Later, as the Lord was hastening to His Passion for the salvation of the world, He reclined at table in the house of the aforesaid Pharisee, where Lazarus was one of the dinner-guests, and Mary poured precious ointment upon His head, signifying that the Church, whom He had anointed with the ointment of the Holy Ghost, came to him with the perfume of virtues. Verily, Judas reproved her action, but the Lord praised it, for the works of the Church are horrible to the reprobate, but acceptable to Our Lord.

As the Lord hung on the cross and the flock of disciples, bereft of their shepherd, fled hither and thither, Mary stood fearlessly by Him and visited him with spices after He was laid in the sepulchre. Hence she merited to see the angel, and the resurrected Lord publicly appeared to her first of all. He sent her as an apostle to the apostles, and just as the first woman gave death to man, so now a woman heralds everlasting life to men. 

Noli me tangere, Veronese

There is another story about her, that after she and the others saw our Lord ascend into heaven, and received the Holy Spirit with them, for the sake of his love she never wished to see a man again, but went into the desert and lived in a cave for several years. Once, a certain priest who had lost his way came unto her, and asked who she was. She responded that she was the sinful Mary, and that he had been sent to bury her body. No sooner had she finished speaking, when dying full of glory she departed the world she had long abhorred. While angels sang a hymn, she went to the Lord she loved much, and who absolved her of much and allowed her to gather lilies in the garden of spices with gleaming white maidens.  

The Passing of Mary Magdalene, José Claudio Antolinez, 1672.

Now as for us, dearly beloved, let us go back and see what is to be done about our trespasses. For the offences of the saints and their penance are written for this reason, that we who have imitated their fall of weakness by rushing into evil, might by their example do penance and, giving up evil, return to the good. But alas! we wretches would fain imitate them in sins, yet shrink from following their example in good deeds. And if, my best beloved, we have hitherto perspired from our evildoing, at least today by the example of this woman let us strive to hide what we have done with the good we will do. For blessed are they whose iniquities are forgiven, and whose sins are covered.[7] Through baptism original sin is forgiven, whereas by penance actual sins are covered. For what makes us blush in our nakedness, we cover up with an overspread blanket.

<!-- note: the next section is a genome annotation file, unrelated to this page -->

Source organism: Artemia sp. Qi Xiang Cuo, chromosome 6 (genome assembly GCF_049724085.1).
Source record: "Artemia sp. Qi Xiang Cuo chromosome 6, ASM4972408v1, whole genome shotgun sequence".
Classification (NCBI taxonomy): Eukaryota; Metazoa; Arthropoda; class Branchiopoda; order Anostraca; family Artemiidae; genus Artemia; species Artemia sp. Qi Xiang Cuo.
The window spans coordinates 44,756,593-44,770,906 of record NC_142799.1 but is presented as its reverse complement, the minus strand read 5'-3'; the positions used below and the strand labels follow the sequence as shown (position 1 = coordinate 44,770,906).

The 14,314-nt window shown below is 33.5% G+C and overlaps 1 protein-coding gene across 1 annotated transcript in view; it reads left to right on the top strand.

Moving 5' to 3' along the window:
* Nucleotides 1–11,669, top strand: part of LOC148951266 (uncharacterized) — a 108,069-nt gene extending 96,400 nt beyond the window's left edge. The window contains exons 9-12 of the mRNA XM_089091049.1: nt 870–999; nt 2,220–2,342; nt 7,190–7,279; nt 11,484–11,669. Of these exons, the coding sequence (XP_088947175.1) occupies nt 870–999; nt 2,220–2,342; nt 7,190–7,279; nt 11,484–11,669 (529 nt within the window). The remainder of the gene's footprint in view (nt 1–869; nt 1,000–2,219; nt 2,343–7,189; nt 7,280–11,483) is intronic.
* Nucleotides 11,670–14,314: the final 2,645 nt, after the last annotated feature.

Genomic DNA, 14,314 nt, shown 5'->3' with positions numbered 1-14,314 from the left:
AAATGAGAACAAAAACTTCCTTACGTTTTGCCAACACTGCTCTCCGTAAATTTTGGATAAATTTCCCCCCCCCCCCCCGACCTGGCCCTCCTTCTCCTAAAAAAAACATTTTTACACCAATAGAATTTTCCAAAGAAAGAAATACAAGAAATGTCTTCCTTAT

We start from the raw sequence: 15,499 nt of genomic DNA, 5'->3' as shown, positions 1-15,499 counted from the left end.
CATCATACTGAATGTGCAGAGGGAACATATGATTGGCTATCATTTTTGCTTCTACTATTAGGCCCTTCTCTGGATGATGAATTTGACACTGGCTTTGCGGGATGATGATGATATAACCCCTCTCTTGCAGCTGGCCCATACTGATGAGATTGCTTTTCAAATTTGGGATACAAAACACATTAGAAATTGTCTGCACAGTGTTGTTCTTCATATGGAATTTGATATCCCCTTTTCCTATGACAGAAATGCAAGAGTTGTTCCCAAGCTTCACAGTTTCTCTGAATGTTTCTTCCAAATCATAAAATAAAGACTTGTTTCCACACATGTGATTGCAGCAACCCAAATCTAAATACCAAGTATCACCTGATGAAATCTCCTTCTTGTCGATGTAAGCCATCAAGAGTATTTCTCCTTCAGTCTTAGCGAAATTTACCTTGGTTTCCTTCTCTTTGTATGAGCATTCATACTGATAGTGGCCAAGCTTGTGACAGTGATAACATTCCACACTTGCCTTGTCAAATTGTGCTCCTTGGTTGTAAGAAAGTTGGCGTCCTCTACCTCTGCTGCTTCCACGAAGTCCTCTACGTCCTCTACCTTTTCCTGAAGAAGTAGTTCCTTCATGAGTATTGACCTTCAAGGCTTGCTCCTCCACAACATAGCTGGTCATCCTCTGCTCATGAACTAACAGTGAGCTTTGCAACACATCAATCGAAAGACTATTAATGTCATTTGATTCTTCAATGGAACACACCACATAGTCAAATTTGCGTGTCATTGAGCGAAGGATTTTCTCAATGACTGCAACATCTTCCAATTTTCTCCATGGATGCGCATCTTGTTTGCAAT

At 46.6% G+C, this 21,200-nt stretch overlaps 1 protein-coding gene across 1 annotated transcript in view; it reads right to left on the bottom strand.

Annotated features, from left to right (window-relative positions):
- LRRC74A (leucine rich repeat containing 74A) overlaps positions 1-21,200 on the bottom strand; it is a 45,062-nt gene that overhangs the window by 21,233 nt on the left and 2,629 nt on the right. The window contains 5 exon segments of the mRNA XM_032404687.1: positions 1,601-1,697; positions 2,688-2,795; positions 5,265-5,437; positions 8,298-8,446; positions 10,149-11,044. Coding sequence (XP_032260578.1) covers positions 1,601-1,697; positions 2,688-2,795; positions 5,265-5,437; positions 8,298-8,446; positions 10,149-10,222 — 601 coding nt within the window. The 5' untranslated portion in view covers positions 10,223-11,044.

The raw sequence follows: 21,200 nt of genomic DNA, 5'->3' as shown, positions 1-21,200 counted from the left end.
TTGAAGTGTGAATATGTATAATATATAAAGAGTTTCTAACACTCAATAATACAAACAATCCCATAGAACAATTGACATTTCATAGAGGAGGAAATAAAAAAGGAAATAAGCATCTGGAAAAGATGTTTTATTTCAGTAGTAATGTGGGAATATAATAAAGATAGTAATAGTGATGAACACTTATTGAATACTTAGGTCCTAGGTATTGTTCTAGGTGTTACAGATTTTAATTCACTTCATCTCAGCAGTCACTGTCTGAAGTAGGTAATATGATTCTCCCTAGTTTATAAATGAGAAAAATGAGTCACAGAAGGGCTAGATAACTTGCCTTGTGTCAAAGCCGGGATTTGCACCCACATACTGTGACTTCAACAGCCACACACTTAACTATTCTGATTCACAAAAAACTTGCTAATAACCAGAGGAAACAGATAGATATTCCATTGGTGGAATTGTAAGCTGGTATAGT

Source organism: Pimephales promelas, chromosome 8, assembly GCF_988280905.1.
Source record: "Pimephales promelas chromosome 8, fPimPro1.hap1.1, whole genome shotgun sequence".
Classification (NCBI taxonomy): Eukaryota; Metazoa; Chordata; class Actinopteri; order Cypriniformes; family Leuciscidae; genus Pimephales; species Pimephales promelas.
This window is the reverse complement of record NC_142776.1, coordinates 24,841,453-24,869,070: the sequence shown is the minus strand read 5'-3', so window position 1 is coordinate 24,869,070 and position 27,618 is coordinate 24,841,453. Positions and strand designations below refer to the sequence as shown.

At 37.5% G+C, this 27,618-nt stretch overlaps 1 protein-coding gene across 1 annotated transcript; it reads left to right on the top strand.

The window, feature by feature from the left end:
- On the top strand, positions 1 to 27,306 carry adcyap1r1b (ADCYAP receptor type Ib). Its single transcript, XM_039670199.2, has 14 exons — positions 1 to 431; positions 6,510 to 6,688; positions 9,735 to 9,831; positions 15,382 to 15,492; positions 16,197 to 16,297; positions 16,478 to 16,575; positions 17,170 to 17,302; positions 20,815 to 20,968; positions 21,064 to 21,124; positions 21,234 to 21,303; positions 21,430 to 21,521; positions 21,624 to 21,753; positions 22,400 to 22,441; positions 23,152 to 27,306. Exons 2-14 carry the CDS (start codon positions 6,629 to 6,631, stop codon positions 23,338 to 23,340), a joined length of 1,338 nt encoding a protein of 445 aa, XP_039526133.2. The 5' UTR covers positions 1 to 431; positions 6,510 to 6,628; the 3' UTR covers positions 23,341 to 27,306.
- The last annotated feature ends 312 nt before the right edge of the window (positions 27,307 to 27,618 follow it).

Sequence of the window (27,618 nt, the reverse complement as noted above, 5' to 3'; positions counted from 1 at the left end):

Mary Magdalene by a Lamp, Georges de la Tour, 1644

And so, my best beloved, let us blush to think that the ugliness of our unclean lives is seen by God and His angels, and cover it up with the lamentations of penance and good works. For our sins and trespasses let us offer a sacrifice to God, a broken spirit and a contrite and humbled heart,[8] and beget worthy fruits of repentance. Let us wash away lesser sins with many prayers, and castigate graver sins with weeping, fasts, vigils, and alms. For the Law commands that no kid shall be boiled in its mother’s milk. To boil a kid in its mother’s milk is to assign a light penance to one who, on account of grave sins, has been placed on the left with the goats. We do not cook a kid in its mother’s milk if when condemned by our sins we afflict ourselves with harsh and severe punishments. For we are commanded to deliverourselves to Satan for the destruction of the fleshthat we may be saved in spirit in the day of the Lord[9]Furthermore the people of Israel, when they had gone out of Egypt, conquered their enemies in the very place where they were previously conquered, because when we return to our fatherland out of this world, we can defeat the devil in the same vice by which we were formerly defeated. For a man becomes the slave of the one who defeats him. We must beware lest the devil find us slaves of sin and claim us as if by perpetual right. Yea verily, the Law commanded that if any should sell himself into slavery to another out of necessity, he should go free in the seventh year. But if he refuses to leave his servitude, his master is to puncture his ear with an awl, and thus possess him by perpetual right.